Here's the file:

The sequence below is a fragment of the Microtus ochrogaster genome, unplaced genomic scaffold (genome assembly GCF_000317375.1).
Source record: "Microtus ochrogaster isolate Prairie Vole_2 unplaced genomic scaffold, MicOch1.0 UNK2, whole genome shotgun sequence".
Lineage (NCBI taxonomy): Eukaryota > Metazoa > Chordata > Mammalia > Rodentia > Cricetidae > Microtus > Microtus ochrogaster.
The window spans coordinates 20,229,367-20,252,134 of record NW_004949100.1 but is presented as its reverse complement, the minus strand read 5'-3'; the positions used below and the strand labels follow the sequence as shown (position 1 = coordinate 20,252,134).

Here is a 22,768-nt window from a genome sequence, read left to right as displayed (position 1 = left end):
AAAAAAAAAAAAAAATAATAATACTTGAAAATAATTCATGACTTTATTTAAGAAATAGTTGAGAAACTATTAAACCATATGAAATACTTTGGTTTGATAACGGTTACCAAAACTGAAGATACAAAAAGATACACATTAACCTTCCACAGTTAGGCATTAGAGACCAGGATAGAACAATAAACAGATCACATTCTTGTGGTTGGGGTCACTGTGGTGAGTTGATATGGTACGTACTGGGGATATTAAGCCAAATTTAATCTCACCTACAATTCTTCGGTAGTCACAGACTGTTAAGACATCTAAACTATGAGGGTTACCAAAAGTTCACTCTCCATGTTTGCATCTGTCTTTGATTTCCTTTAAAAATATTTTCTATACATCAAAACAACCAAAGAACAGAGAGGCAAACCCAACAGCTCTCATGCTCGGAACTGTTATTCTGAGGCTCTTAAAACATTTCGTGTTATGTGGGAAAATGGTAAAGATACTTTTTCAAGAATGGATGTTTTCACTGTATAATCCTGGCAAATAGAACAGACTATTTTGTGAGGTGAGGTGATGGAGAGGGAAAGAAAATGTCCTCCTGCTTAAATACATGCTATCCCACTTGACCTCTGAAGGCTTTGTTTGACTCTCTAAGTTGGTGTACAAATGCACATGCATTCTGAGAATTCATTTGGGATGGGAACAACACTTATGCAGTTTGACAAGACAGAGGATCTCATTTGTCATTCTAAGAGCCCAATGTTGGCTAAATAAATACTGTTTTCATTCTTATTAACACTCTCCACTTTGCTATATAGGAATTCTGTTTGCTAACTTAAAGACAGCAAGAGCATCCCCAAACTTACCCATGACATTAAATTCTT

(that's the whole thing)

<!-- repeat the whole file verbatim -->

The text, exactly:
The sequence below is a fragment of the Microtus ochrogaster genome, unplaced genomic scaffold (genome assembly GCF_000317375.1).
Source record: "Microtus ochrogaster isolate Prairie Vole_2 unplaced genomic scaffold, MicOch1.0 UNK2, whole genome shotgun sequence".
Lineage (NCBI taxonomy): Eukaryota > Metazoa > Chordata > Mammalia > Rodentia > Cricetidae > Microtus > Microtus ochrogaster.
The window spans coordinates 20,229,367-20,252,134 of record NW_004949100.1 but is presented as its reverse complement, the minus strand read 5'-3'; the positions used below and the strand labels follow the sequence as shown (position 1 = coordinate 20,252,134).

Here is a 22,768-nt window from a genome sequence, read left to right as displayed (position 1 = left end):
AAAAAAAAAAAAAAATAATAATACTTGAAAATAATTCATGACTTTATTTAAGAAATAGTTGAGAAACTATTAAACCATATGAAATACTTTGGTTTGATAACGGTTACCAAAACTGAAGATACAAAAAGATACACATTAACCTTCCACAGTTAGGCATTAGAGACCAGGATAGAACAATAAACAGATCACATTCTTGTGGTTGGGGTCACTGTGGTGAGTTGATATGGTACGTACTGGGGATATTAAGCCAAATTTAATCTCACCTACAATTCTTCGGTAGTCACAGACTGTTAAGACATCTAAACTATGAGGGTTACCAAAAGTTCACTCTCCATGTTTGCATCTGTCTTTGATTTCCTTTAAAAATATTTTCTATACATCAAAACAACCAAAGAACAGAGAGGCAAACCCAACAGCTCTCATGCTCGGAACTGTTATTCTGAGGCTCTTAAAACATTTCGTGTTATGTGGGAAAATGGTAAAGATACTTTTTCAAGAATGGATGTTTTCACTGTATAATCCTGGCAAATAGAACAGACTATTTTGTGAGGTGAGGTGATGGAGAGGGAAAGAAAATGTCCTCCTGCTTAAATACATGCTATCCCACTTGACCTCTGAAGGCTTTGTTTGACTCTCTAAGTTGGTGTACAAATGCACATGCATTCTGAGAATTCATTTGGGATGGGAACAACACTTATGCAGTTTGACAAGACAGAGGATCTCATTTGTCATTCTAAGAGCCCAATGTTGGCTAAATAAATACTGTTTTCATTCTTATTAACACTCTCCACTTTGCTATATAGGAATTCTGTTTGCTAACTTAAAGACAGCAAGAGCATCCCCAAACTTACCCATGACATTAAATTCTT